Does the US Need a New Broadband Policy?

Ken Hubbard worries that broadband speeds in the U.S. aren't adequate for the next wave of Web content.

Hubbard, president of networking startup InteliCloud Technology, said he's generally not a fan of large government programs, but it may be time for the U.S. Congress to look at ways to encourage roll out of faster broadband services.

Internet users are demanding more video and high-bandwidth applications, and high-definition video is on the way, said Hubbard, whose company is set to release a network appliance it dubs "network in a box." "The infrastructure is not strong enough to support the growth that needs to happen," he said. "[Broadband] has got to become ubiquitous."

Hubbard's concerns have been echoed by several groups in recent months. Groups calling for a wide-ranging U.S. broadband policy say the nation is falling behind others in key broadband statistics. One problem, however, is that the debate over broadband policy spills over into many issues, including concerns about a lack of competition and net neutrality.

In March 2004, President George Bush called for broadband to be universally available across the country by 2007 -- a goal that has not been reached. Bush's broadband policy also focuses on keeping Internet service free of taxes and deregulating broadband providers, initiatives that largely came from Congress or the U.S. Federal Communications Commission.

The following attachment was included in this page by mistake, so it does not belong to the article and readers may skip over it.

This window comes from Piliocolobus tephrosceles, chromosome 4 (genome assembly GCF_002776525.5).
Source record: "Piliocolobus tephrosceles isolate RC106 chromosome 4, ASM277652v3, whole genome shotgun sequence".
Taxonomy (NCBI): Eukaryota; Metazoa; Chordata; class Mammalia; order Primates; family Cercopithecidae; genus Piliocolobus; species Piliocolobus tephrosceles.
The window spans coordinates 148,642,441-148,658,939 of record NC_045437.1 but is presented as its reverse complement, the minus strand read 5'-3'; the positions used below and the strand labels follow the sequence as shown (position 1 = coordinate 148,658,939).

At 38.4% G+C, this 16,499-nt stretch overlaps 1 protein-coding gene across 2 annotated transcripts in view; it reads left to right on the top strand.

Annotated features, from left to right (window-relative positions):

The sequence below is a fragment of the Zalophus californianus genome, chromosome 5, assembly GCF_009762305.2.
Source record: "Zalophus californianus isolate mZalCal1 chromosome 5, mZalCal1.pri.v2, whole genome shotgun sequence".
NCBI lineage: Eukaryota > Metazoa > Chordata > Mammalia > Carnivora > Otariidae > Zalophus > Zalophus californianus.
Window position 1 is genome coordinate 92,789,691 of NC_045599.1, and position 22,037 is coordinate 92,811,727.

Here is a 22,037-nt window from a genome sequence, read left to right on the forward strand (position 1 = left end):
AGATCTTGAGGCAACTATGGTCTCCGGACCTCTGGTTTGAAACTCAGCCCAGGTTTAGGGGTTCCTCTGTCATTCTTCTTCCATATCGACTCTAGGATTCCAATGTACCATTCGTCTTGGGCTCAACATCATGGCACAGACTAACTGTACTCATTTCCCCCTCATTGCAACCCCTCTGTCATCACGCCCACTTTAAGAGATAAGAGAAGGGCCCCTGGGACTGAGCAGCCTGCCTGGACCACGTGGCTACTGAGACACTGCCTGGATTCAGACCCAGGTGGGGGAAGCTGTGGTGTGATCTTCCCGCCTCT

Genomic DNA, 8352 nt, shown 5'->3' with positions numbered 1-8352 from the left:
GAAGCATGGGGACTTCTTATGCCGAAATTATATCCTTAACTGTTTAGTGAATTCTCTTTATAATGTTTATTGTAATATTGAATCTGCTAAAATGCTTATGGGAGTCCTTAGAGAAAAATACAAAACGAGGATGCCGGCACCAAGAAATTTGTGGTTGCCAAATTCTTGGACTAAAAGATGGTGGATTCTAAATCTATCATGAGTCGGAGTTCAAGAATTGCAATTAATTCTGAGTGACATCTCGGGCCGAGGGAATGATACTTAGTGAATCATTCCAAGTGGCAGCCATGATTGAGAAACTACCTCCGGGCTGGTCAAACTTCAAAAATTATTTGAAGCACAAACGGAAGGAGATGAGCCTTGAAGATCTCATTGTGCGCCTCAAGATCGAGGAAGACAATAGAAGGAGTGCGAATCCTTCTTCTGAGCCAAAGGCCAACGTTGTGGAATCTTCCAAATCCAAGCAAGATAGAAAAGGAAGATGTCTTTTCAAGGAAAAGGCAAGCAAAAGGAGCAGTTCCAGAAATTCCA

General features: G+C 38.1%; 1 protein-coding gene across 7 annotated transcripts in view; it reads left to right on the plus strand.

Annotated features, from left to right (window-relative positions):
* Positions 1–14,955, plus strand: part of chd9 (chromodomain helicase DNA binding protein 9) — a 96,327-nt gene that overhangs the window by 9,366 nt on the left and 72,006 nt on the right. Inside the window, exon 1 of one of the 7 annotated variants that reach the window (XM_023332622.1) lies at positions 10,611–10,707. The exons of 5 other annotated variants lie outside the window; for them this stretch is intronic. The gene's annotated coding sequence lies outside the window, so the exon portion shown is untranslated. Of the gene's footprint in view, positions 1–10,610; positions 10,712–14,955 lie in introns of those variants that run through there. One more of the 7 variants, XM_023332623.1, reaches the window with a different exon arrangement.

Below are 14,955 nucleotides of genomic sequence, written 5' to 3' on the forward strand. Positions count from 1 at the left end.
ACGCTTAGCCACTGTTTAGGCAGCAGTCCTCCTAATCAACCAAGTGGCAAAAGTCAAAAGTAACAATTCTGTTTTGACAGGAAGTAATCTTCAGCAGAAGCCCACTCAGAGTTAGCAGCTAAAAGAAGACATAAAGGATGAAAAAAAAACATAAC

The call for a stronger broadband policy is far from unanimous. Broadband providers say they're spending billions of dollars a year to expand and improve their networks. And an FCC decision to deregulate telecom-based broadband providers, allowing them to stop sharing parts of their networks with competitors, is only three years old, others say.

Critics of the FCC's deregulation approach say it has eliminated most competition. But deregulation is "really bearing fruit" and should be given more time to work, said Bret Swanson, senior fellow at the conservative think tank, the Progress and Freedom Foundation (PFF).

In many cases, the debate about broadband policy gets wrapped up in related debates about net neutrality and broadband traffic management, Swanson added. While several groups have called for the FCC or Congress to prohibit broadband providers from blocking or slowing some Internet traffic, these net neutrality rules could limit legitimate traffic management techniques, causing network congestion, he said.

Passing net neutrality rules could "halt what is a very positive solution right now," he said. "The way a so-called new broadband policy is talked about seems to not be a step forward."

Some advocates of a new broadband policy also talk about the need for more competition, but because of the cost of building networks, a significant increase in competitors isn't likely, Swanson added. The U.S. may be better served focusing on two large, robust networks with wireless and satellite service filling in the holes, he said.

"You're never going to have dozens or hundreds of broadband providers to your home," he added.

Advocates of a broader national policy say broadband brings huge economic benefits to the U.S. -- a 7 percent increase in broadband adoption would create 2.4 million new jobs and have an annual economic impact of US$134 billion, according to a study released in February by Connected Nation, a nonprofit group focused on improving broadband adoption across the U.S.

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